• Middle East and North Africa
    The U.S. Faces a Public Relations Crisis in the Arab and Muslim World
    The Joe Biden administration’s steadfast show of support for Israel in its war with Hamas has reignited a torrent of anti-American sentiment in many Arab and Muslim communities.  
  • Iran
    Iran Isn’t the Only Country With Morality Police
    Multiple countries have special police that enforce Islamic moral codes. Here’s how Iran’s morality police compare to other forces with the same goals.
  • China
    China’s Repression of Uyghurs in Xinjiang
    More than a million Muslims have been arbitrarily detained in China’s Xinjiang region. The reeducation camps are just one part of the government’s crackdown on Uyghurs.
  • Diplomacy and International Institutions
    NATO Leaders Talk Russia, OIC Ministers Meet, and More
    North Atlantic Treaty Organization (NATO) leaders meet in Brussels as Russia’s attacks in Ukraine continue, and ministers from Organization of Islamic Cooperation (OIC) countries discuss the ongoing crisis in Afghanistan.
  • Middle East and North Africa
    Understanding Sharia: The Intersection of Islam and the Law
    Sharia guides the personal religious practices of Muslims worldwide, but whether it should influence modern legal systems remains a subject of intense debate.
  • China
    The Uighurs and the Question of Muslim Solidarity
    Facing genocide by China, the Uighurs, who are Muslim, benefit from near zero solidarity from their co-religionists.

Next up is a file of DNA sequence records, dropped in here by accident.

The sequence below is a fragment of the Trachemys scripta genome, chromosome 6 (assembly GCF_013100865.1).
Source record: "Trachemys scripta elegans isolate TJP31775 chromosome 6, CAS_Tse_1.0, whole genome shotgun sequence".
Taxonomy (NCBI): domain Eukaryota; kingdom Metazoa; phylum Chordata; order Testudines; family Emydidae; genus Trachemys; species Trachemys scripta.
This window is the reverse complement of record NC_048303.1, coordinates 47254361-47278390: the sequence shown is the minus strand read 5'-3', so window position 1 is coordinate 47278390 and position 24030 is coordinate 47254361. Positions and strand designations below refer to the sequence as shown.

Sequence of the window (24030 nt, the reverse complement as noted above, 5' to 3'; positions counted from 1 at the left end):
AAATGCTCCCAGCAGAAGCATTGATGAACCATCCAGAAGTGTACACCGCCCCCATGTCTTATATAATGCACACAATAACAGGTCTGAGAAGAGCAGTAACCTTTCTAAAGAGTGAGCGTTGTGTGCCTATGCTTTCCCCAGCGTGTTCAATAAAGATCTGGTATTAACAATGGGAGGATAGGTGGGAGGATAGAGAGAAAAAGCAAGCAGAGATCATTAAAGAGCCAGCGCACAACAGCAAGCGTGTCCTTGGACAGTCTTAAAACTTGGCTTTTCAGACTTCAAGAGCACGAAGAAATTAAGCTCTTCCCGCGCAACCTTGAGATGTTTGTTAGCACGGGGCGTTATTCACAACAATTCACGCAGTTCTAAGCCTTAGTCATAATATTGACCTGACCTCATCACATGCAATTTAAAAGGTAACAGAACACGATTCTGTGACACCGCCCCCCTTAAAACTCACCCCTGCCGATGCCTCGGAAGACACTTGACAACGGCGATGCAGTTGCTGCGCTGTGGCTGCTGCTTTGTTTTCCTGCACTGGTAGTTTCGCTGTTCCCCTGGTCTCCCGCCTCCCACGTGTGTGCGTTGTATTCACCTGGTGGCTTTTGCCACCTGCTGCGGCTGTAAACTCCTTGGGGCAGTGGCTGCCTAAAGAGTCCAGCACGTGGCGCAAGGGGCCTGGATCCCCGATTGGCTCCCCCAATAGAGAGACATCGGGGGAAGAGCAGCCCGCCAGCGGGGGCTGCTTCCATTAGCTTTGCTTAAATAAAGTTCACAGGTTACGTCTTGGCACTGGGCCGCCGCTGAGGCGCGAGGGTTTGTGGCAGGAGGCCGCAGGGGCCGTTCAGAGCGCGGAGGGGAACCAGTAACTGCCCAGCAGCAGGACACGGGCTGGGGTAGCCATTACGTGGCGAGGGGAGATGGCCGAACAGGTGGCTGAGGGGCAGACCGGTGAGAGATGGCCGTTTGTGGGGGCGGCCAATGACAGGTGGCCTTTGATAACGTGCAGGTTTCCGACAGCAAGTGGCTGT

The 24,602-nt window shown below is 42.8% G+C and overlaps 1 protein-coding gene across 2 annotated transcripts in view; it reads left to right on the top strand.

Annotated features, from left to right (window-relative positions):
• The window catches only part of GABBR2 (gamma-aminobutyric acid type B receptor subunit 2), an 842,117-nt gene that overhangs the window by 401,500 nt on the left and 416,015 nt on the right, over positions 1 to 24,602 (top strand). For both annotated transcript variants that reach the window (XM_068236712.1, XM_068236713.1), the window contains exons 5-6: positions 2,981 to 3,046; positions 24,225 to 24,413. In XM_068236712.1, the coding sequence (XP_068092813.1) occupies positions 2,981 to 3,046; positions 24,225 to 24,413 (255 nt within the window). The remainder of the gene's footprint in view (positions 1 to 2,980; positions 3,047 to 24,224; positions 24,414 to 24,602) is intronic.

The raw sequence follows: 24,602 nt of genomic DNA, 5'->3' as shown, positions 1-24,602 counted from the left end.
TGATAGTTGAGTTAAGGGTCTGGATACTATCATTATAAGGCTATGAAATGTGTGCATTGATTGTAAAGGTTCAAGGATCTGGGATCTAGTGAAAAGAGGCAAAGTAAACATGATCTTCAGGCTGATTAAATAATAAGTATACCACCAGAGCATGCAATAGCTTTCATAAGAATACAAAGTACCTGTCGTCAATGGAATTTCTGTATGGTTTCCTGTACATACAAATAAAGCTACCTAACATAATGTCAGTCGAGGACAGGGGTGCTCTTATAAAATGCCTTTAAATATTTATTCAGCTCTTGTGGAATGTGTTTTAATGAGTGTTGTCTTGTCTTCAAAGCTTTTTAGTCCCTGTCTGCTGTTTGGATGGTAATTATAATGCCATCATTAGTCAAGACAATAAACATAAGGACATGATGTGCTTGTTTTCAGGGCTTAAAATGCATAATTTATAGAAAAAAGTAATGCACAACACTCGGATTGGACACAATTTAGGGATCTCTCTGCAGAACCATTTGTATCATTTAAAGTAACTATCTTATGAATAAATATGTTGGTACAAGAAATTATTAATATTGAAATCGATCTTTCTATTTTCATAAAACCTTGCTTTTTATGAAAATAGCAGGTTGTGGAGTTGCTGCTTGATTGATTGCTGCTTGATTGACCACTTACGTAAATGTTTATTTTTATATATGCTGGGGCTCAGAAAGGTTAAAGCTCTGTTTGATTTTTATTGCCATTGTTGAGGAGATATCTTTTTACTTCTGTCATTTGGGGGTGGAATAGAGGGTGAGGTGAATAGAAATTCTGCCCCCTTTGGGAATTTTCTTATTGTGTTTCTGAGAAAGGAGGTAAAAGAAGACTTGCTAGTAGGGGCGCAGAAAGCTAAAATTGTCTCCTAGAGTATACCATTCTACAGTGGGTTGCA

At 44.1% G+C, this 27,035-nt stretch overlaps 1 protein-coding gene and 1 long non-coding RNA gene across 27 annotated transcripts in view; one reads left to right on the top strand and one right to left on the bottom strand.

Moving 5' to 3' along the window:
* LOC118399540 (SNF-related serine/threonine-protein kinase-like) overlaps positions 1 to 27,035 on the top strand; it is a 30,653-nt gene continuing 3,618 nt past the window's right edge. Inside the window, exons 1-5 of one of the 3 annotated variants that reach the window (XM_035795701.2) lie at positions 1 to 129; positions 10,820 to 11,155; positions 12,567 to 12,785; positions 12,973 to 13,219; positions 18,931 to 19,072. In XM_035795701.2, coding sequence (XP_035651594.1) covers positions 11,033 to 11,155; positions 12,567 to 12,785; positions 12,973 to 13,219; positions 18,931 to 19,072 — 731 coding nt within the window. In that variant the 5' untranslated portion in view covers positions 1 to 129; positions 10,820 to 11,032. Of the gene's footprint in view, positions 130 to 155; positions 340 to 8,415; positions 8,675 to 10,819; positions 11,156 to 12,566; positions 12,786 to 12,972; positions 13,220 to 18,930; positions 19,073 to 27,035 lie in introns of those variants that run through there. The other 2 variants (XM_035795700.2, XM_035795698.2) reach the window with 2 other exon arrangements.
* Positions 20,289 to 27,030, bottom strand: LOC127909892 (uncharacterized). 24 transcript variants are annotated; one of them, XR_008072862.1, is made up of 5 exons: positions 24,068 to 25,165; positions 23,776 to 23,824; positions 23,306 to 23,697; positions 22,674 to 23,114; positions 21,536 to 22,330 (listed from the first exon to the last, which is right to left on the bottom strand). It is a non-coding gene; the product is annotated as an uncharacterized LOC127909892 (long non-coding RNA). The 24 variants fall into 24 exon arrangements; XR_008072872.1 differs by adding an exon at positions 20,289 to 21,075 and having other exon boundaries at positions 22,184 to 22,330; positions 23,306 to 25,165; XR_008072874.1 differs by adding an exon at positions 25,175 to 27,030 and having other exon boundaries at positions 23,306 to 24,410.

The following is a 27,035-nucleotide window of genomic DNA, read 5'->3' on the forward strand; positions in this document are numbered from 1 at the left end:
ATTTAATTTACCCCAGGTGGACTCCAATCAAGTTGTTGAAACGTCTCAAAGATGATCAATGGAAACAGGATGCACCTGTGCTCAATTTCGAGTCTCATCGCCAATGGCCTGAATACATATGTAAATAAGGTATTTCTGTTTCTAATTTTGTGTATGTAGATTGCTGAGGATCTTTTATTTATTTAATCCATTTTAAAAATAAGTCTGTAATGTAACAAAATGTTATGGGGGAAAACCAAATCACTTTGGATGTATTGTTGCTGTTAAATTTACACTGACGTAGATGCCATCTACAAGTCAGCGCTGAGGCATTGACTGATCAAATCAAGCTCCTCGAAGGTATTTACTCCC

• United States
    The U.S., Muslims, and a Turbulent Post-9/11 World
    The 9/11 attacks created upheaval for Muslims worldwide. Successive U.S. administrations have attempted to debunk al-Qaeda’s anti-West narrative and improve relations with Muslims, but challenges continue twenty years later.
  • Iran
    The Last Shah
    Ray Takeyh provides new interpretations of many important events—including the 1953 coup against Prime Minister Mohammad Mossadeq and the rise of Ayatollah Ruhollah Khomeini—significantly revising our understanding of the United States’ and Iran’s complex and difficult history.
  • China
    China’s Uighurs, With Gulchehra Hoja
    Gulchehra Hoja, a Uighur journalist for Radio Free Asia, sits down with James M. Lindsay to discuss the Chinese government’s repression of Uighurs and other Muslim ethnic groups in the Xinjiang region.
  • Public Health Threats and Pandemics
    Governors Face Public Pressure, UN Security Council Talks Syria, and More
    Governors face pressure to reopen America, the UN Security Council discusses conditions in Syria, and the Islamic holy month of Ramadan begins.
  • Nigeria
    Case Not Quite Closed on the Assassination of Nigerian Salafi Scholar Shaikh Jaafar Adam